In the past week, major drama risen with the dawn of Star Wars Battlefront II. EA’s integration of micro-transactions and loot boxes has caught the attention of the world and been receiving major backlash from gamers and non-gamers alike.

It all began with a simple Reddit post by u/MBMMaverick questioning the locking of iconic heroes such as Luke Skywalker and Darth Vader behind an 80,000 credit grind or, if players are so inclined, a series micro-transactions which will help speed up the process. The developer response of “The intent is to provide players with a sense of pride and accomplishment for unlocking different heroes” would then become the most downvoted comment in Reddit’s history and start the flames for the Rebellion.

Reddit’s most downvoted comment

Another Redditor, u/TheHotterPotato sought out to calculate how long hero unlocks could take on average. It was then discovered that a 60,000 credit hero would take ~40 hours to unlock. Youtuber YongYea took these statistics a step further, discovering that a whopping 173 hours of gameplay would be needed before all heroes could be unlocked.

 

This rapid discovery launched outcries not only from gamers the media as well. Backlash was strong enough to force EA into cutting back the costs of heroes by 75%, lowering the required hours to obtain all to just over 43 hours. But all is not balanced in the force, as EA also lowered the campaign rewards by 75% dragging a 20,000 credit reward down to 5,000. Furthermore, a daily limit was also imposed on credits earned through the arcade mode leaving multiplayer and card duplicates from loot boxes as the only sources of credits.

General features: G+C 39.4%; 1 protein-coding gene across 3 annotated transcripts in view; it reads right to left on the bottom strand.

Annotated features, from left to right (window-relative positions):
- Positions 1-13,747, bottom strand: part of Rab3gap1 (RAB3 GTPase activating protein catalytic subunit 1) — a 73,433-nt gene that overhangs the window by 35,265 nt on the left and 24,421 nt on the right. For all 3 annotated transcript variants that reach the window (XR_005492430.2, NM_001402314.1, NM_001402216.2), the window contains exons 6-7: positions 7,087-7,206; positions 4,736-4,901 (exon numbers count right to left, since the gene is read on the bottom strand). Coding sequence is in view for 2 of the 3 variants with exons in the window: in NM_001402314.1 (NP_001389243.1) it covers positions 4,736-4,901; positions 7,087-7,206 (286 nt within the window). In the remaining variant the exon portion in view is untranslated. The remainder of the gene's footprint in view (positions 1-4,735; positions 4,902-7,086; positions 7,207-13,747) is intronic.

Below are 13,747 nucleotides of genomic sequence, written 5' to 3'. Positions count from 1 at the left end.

Reduced hero costs

As the story gained more traction not only in gaming news outlets but also in mainstream media, EA was slowly being pushed back into the corner, forced to make a move. And they did. In an apology statement to their fans and customers EA has temporarily turned off microtransactions.

 

Thus, is the story so far. But does it truly end there?

 

Firstly let’s take a look at EA’s decision to turn off micro-transactions. While it is a triumph for us consumers, it is only in the short term as EA does aim to bring them back in the future. EA states that an updated micro-transactions system will account for two types of players: those that want traditional progression and those who want an “accelerated experience”. Though we don’t know in what exact form they will return, we can only hope that they won’t make or break the game

Other game developers have decided to comment on the situation. CD Projekt RED, creator of the Wtcher trilogy, have promised that no micro-transactions of any form will be present in their upcoming game Cyberpunk 2077. Blizzard decided to take to Twitter to share their views, going so far as to roast EA as part of their free-to-play announcement for StarCraft 2.

The most critical outcome howver, is the result of the Belgian Gaming Commission’s inquiry into whether loot boxes. The Commission has come to a conclusion that the “mixing of money and addiction is gambling”. Belgium’s Minister of Justice Koen Geens adds to this in saying “Mixing gambling and gaming, especially at a young age, is dangerous for the mental health of the child”. Geens aims to have loot boxes banned not only in Belgium but in other countries across Europe as well.

This new ruling can be a game changer not only for Belgium but for greater Europe and thereby the world. A law like this could be the wake up call that developers and publishers need in order to change their habits and business practices.

Video game and film enthusiast. Studying a Bachelor of Communications in Media Arts and Production along with International Studies at UTS. I play games in any genre, but mainly focus on CSGO and Tekken. I’m a fighting game aficionado and have met top players from both the Street Fighter and Tekken scenes. My other hobbies include reading, anime and learning the occasional song on guitar.